A NEW study into the nutrition and physical exercise habits of Corangamite children has gone straight to the source for answers.
Pupils are being asked to answer questions including who usually packs their lunch for school, whether they pester their parents for junk food and if they would join a sports group if they didn’t know anyone else there.
The study aims to identify issues and barriers that make it difficult for kids and families to eat well and be active as they go about their daily lives.
It is part of a Heart of Corangamite Nutrition project, which is a community-based health development initiative promoting physical activity and healthy eating in children and their families.
Seven schools and about 200 pupils in Timboon, Cobden, Simpson, Terang, Camperdown, Lismore and Derrinallum have been included in the fact-finding mission, which will identify issues and then tackle them through the development of new programs.
Terang and Mortlake Health Service health promotion officer Tracey Egan and Timboon and District Healthcare Service health promotion officer Julia Hodges recently visited Simpson Primary School as part of the study.
Grades 5 and 6 pupils participated in an interactive survey where individual hand-held clickers were used to register responses, allowing for anonymity and, therefore, more accurate data recording.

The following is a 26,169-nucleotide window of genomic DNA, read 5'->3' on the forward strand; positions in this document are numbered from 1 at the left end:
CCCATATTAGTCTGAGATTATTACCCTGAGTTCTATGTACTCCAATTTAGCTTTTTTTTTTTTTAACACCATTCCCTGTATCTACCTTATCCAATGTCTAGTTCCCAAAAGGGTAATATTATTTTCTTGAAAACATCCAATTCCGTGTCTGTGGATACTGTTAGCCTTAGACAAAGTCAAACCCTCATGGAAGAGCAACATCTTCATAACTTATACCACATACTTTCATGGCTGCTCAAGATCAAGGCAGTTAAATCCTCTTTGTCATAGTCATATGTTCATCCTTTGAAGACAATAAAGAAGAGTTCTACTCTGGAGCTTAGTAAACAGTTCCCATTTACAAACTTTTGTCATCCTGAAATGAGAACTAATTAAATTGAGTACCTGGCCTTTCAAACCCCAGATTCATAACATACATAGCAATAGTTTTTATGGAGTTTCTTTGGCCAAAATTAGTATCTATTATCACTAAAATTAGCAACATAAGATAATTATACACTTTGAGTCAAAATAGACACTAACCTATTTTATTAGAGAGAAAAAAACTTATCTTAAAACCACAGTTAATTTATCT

The contents of randomly selected lunch boxes were then recorded for future assessment by a dietitian.
Ms Egan said the data collection method was designed to be fun and hands-on.
She said healthy habits began at an early age and any work that contributed towards this goal was extremely worthwhile.
Ms Hodges agreed with the project’s benefits.
“The right nutrition and physical activity is fundamental to a child’s learning and development in this crucial life stage,” Ms Hodges said.
“Gathering data is the first step towards developing needs-based programs, attracting funding and then rolling out these important programs.”
The nutrition study involves participation from schools, teachers and parents through surveys and focus groups. All data collected is confidential and no pupil names are recorded.